A new study, conducted by researchers from the Penn State Eberly College of Science, indicates that the disease-carrying ability of flies could be much greater than previously thought.
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During a research carried out on the microbiomes of 116 blowflies and houseflies from three different continents, researchers identified that, in some cases, these flies carried hundreds of various species of bacteria, many of which pose a threat to humans. Researchers have long suspected that these flies played a vital role in carrying and spreading diseases, as they often live nearby humans.
We believe that this may show a mechanism for pathogen transmission that has been overlooked by public health officials, and flies may contribute to the rapid transmission of pathogens in outbreak situations."
Donald Bryant, Ernest C. Pollard, Penn State
Stephan Schuster, former professor of biochemistry and molecular biology, Penn State, indicated that the researchers were able to examine the microbial content of individual body parts of flies, such as the wings and legs.
Most of the microbial organisms were transferred from one surface to another through the legs of the flies. The wings and legs show the highest microbial diversity in the fly body, indicating that flies are utilized as airborne shuttles by bacteria, Schuster added.
Carrion fly species such as houseflies and blowflies are frequently exposed to unhygienic matter as they utilize decaying organic matter and feces to nurture their young, where they could acquire bacteria that could function as pathogens to plants, humans, and animals.
Furthermore, the study shows that houseflies and blowflies share approximately 50% of their microbiome, a mixture of microorganisms that are associated with the host and those picked up from the environments they inhabit. One notable finding was that flies collected from stables were found to carry fewer pathogens compared to those collected from urban environments.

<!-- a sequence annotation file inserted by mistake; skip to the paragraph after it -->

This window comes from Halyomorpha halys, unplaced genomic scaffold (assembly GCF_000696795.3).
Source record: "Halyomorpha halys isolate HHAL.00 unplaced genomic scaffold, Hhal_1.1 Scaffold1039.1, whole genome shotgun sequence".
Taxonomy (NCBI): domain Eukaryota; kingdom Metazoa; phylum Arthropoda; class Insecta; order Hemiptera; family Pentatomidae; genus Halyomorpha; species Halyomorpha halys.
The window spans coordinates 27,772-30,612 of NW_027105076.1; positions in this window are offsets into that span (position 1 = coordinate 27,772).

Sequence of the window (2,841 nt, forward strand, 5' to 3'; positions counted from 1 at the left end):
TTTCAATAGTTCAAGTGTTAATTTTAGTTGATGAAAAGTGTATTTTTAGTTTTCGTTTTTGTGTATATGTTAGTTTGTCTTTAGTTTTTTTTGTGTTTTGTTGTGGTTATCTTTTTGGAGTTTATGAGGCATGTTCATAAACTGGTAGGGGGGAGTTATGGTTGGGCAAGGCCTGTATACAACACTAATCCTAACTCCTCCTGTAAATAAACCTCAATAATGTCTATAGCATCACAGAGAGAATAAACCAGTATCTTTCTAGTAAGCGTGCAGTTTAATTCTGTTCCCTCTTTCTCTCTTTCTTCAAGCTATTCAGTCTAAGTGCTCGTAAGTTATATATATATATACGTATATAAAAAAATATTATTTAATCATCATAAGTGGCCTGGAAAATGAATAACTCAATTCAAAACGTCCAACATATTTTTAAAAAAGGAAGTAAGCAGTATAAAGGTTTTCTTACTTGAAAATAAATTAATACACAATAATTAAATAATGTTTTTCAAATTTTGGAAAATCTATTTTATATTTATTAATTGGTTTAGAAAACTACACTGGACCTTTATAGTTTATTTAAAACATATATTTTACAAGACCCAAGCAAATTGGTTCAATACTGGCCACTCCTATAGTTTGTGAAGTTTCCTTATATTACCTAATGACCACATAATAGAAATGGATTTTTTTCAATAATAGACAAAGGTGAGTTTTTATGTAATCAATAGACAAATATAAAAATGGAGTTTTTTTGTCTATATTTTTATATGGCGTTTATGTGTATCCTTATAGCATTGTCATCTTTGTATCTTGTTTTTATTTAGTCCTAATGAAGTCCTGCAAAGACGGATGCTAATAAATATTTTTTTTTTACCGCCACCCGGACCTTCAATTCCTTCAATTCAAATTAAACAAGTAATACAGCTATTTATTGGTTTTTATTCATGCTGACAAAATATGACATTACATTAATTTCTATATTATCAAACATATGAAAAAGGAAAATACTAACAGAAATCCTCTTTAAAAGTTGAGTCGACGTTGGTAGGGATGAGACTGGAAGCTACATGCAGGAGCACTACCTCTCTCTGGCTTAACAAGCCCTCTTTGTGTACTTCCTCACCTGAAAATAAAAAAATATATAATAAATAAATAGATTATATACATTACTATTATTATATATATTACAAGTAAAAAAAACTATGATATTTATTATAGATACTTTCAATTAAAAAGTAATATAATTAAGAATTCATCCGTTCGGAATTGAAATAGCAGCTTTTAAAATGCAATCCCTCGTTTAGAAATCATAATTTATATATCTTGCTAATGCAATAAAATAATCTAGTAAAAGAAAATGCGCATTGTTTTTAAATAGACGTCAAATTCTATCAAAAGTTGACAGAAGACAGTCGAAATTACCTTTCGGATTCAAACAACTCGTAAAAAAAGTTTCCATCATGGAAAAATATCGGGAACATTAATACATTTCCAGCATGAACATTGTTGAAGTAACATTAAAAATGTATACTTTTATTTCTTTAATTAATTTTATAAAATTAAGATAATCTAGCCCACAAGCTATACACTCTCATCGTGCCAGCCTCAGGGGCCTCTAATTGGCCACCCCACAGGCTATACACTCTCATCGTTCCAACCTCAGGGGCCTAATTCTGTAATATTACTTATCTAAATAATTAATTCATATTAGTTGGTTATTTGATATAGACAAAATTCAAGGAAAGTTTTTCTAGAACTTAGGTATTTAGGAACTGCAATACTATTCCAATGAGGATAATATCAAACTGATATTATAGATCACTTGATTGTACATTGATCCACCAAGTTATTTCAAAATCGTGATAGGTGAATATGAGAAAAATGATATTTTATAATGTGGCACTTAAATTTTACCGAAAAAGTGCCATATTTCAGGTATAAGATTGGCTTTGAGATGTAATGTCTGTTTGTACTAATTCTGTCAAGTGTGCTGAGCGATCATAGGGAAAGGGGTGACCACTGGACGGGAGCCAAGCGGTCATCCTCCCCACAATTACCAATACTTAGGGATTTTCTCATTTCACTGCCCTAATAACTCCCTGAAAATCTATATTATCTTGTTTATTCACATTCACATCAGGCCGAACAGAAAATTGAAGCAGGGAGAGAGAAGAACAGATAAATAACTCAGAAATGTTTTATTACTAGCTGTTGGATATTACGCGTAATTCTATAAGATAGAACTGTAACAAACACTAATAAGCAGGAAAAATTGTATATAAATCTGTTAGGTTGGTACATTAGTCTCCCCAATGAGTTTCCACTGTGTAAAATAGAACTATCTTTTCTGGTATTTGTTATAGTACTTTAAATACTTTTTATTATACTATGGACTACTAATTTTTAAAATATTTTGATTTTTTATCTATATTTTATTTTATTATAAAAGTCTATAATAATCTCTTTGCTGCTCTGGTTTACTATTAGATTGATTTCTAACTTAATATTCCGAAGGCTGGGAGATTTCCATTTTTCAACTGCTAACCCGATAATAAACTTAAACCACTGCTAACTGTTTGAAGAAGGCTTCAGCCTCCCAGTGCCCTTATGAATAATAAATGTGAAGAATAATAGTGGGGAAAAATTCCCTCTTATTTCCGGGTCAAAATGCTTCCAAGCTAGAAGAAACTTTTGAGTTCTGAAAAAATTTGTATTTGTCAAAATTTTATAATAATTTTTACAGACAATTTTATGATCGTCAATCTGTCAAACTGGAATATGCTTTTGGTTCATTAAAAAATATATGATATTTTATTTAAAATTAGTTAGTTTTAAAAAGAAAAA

Researchers identified 15 occurrences of a pathogen, known as Helicobacter pylori, which often causes ulcers in the human gut, mostly in the samples of blowfly collected from Brazil. Schuster stated that the known route of transmission of Helicobacter has never regarded flies as a probable vector for the pathogen. The disease-carrying ability of the flies may intensify when more people exist.
Ana Carolina Junqueira, professor of genetics and genomics at the Federal University of Rio De Janeiro stated that the new computational and genomic approaches utilized in this study enabled the researchers to have a remarkable look at the microbial community carried by flies.
Junqueira further added that the microbial-transmission capability of the houseflies and blowflies were never analyzed comprehensively using deep DNA sequencing and modern molecular approaches, though they are considered as major mechanical vectors across the world.
Nevertheless, flies may not be all bad. Researchers suggest that they can be utilized as living drones that can function as an early-warning system for diseases.